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Want to sell something but lack the means to do so directly? What to do? Turn to someone else and consign it.Consignment refers to transactions in which a consignor transfers possession of an item to a consignee, usually to sell it. The term – or “memo risks” in the jewellery trade – also refers to a variety of other situations where custody is temporarily entrusted to someone else.Dealers, for example, often consign works on to another dealer who they believe is in a better position to sell the works. Another form of consignment is when artworks or jewellery are sent to restorers for cleaning and repairs or to researchers for authentication. Or when a dealer allows a potential customer to take a piece home for a few weeks on a trial basis.

I occasionally come across consignment “agreements” covering works with values into the millions that are nothing more than an email between an owner and dealer listing the works to be offered, the target prices and how the proceeds will be split. That’s it.

Regardless of the circumstances, a consignor always retains ownership until the items are sold.For fine art & specie, consignments can offer owners and dealers numerous advantages. This approach, however, is also not without pitfalls.With caveatsConsignments enable dealers to build inventory without tying up a lot of capital, and owners to sell something via dealers with the expertise and contacts to sell the works successfully. Also, dealers commonly offer consigned works for a higher price than may be obtained via an auction and wait for buyers who are willing to pay that amount. When that occurs, it’s a win-win for both consignors and consignees.A less pleasant outcome, especially for the consignor, is when something doesn’t sell within a reasonable period. That can sometimes happen, and when it does, the owner may have to re-start the sales process with different dealers or via other channels, and may also have to re-price the works at a discount.Caveat venditorConsignments have many legal nuances and come with a variety of risks. In my experience, however, these transactions sometimes are conducted casually with little acknowledgment of the many ways they can go awry. I occasionally come across consignment “agreements” covering works with values into the millions that are nothing more than an email between an owner and dealer listing the works to be offered, the target prices and how the proceeds will be split. That’s it.Consignors and consignees should recognize that the arrangement is a partnership in which each side has certain expectations and responsibilities. Based on those, both parties should discuss the details of the consignment, and formalise the provisions in a written contract. Some dealers and trade associations have standard contracts outlining the terms and conditions for a consignment.And in my experience, having a clearly written contract setting out each party’s obligation will substantially lessen the possibility of a dispute.For consignors – including dealers who are sub-consigning to another dealer, auction house, exhibition or fair – the most important consideration is: Know your consignee. That can include:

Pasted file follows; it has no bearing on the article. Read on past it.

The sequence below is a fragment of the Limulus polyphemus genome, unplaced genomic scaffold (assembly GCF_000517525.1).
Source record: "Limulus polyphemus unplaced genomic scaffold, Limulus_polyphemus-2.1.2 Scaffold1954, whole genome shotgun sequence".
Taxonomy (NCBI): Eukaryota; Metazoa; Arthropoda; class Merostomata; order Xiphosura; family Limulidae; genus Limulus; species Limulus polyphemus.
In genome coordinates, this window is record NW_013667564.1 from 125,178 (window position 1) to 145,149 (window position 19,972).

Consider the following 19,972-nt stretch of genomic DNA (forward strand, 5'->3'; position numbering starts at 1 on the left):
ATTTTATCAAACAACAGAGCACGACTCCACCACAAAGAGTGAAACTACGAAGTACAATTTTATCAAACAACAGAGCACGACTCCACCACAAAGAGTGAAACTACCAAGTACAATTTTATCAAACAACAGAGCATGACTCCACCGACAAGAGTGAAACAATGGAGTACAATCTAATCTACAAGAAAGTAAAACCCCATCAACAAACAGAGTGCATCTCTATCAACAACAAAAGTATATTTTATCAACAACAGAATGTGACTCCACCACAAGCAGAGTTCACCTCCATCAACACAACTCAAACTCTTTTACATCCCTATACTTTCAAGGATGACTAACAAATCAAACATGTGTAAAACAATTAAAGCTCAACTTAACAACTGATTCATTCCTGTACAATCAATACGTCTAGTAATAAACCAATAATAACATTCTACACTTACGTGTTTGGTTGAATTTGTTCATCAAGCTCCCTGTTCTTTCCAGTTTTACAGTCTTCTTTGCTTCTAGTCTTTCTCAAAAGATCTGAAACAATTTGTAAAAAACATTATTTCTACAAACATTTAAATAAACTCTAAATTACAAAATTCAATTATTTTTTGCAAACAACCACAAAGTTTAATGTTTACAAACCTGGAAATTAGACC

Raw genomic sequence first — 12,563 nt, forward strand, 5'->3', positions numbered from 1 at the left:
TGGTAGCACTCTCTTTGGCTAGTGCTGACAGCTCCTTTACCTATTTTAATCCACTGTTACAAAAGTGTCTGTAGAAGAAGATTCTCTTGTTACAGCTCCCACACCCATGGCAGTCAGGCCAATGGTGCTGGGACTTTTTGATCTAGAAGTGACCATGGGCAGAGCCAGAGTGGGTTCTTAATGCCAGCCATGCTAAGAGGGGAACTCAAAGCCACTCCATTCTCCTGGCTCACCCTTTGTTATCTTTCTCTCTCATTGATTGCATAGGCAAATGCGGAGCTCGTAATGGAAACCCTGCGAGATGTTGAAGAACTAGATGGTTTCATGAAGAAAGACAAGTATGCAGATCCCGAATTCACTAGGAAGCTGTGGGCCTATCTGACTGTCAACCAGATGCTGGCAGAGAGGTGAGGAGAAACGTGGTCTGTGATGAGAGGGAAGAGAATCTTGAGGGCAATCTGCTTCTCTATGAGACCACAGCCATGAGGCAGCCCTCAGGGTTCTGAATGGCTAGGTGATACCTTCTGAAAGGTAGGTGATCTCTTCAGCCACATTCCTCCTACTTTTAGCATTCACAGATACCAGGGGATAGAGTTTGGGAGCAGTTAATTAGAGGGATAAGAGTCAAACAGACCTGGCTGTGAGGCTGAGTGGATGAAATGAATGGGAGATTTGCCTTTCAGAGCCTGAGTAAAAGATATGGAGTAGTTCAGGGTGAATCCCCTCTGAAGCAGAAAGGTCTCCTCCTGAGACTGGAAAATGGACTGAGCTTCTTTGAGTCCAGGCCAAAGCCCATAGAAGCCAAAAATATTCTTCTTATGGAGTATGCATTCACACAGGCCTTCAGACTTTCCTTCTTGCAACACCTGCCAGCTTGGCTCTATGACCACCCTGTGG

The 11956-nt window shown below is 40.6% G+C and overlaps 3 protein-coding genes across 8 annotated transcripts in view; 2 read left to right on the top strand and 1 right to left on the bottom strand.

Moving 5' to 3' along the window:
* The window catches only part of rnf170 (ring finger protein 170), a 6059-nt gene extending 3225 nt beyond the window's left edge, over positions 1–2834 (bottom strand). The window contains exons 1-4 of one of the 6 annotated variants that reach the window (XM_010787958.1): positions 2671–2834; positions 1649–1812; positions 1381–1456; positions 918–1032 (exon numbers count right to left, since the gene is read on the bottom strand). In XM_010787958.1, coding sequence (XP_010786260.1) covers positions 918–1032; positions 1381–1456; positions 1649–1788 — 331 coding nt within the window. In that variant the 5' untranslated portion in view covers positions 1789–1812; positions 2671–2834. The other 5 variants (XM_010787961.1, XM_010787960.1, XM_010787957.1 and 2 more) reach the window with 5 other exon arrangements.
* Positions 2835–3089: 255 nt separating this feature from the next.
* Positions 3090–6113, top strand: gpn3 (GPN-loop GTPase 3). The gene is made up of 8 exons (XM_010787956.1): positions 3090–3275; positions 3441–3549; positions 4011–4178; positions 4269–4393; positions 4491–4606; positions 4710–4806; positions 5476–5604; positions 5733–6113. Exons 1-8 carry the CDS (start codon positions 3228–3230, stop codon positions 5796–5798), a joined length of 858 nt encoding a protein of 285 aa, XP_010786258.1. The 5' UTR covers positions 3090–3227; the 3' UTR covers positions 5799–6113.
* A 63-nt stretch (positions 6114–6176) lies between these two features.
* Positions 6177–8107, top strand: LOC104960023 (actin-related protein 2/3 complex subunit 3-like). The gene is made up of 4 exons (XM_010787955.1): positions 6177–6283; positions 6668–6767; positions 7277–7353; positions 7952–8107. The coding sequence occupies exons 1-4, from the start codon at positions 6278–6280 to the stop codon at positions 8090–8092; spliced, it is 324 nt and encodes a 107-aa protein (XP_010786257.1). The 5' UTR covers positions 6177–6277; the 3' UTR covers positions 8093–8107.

• Assessing a dealer’s or gallery’s experience in selling similar items. And reviewing how they plan to market/promote the works.